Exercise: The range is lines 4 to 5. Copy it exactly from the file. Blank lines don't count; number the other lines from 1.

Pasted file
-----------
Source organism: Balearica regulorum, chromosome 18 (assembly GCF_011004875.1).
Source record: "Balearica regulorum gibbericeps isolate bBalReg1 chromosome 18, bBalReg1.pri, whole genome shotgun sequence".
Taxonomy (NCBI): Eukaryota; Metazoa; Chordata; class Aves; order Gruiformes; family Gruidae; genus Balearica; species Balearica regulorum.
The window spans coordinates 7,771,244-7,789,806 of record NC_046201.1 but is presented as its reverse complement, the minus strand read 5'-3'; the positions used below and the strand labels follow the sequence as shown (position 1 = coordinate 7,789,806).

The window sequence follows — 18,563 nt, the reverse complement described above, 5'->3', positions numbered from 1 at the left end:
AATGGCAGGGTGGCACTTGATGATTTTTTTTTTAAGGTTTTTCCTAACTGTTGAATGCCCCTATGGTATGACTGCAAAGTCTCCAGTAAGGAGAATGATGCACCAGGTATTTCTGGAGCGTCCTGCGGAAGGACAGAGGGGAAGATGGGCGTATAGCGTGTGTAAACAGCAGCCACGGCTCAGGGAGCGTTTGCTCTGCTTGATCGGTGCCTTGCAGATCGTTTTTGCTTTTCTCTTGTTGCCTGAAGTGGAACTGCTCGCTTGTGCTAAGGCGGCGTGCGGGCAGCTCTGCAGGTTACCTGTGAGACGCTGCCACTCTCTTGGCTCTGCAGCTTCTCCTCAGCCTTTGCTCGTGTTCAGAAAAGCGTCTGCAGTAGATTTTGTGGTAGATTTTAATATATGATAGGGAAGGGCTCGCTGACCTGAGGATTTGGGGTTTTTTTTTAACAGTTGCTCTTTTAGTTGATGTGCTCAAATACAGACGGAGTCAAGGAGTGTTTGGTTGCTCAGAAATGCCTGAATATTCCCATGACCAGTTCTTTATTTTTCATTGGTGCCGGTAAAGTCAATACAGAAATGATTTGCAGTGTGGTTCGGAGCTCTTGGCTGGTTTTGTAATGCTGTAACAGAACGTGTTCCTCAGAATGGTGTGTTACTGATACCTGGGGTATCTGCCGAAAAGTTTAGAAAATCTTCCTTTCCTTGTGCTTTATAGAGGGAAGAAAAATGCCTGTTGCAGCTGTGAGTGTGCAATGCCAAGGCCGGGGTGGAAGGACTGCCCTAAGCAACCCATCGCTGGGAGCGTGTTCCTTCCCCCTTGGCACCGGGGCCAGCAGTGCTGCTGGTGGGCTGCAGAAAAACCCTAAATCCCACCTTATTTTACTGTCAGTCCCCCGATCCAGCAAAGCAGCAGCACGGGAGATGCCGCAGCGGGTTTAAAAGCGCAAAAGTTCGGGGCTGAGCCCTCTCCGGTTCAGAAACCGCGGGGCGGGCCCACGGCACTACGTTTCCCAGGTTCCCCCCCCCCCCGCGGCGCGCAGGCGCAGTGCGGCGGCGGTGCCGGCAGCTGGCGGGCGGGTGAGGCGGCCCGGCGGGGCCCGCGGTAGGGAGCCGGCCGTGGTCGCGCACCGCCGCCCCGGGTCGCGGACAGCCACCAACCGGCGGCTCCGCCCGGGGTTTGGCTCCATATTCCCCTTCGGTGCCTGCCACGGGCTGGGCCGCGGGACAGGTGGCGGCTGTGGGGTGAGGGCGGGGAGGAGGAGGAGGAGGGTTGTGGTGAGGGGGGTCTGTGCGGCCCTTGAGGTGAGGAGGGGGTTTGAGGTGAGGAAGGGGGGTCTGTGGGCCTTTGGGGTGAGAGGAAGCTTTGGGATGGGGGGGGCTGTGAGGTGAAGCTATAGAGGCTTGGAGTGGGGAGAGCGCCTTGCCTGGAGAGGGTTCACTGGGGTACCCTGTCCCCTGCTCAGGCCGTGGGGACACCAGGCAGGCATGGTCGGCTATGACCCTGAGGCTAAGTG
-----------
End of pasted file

The window spans coordinates 7,771,244-7,789,806 of record NC_046201.1 but is presented as its reverse complement, the minus strand read 5'-3'; the positions used below and the strand labels follow the sequence as shown (position 1 = coordinate 7,789,806).

The window sequence follows — 18,563 nt, the reverse complement described above, 5'->3', positions numbered from 1 at the left end: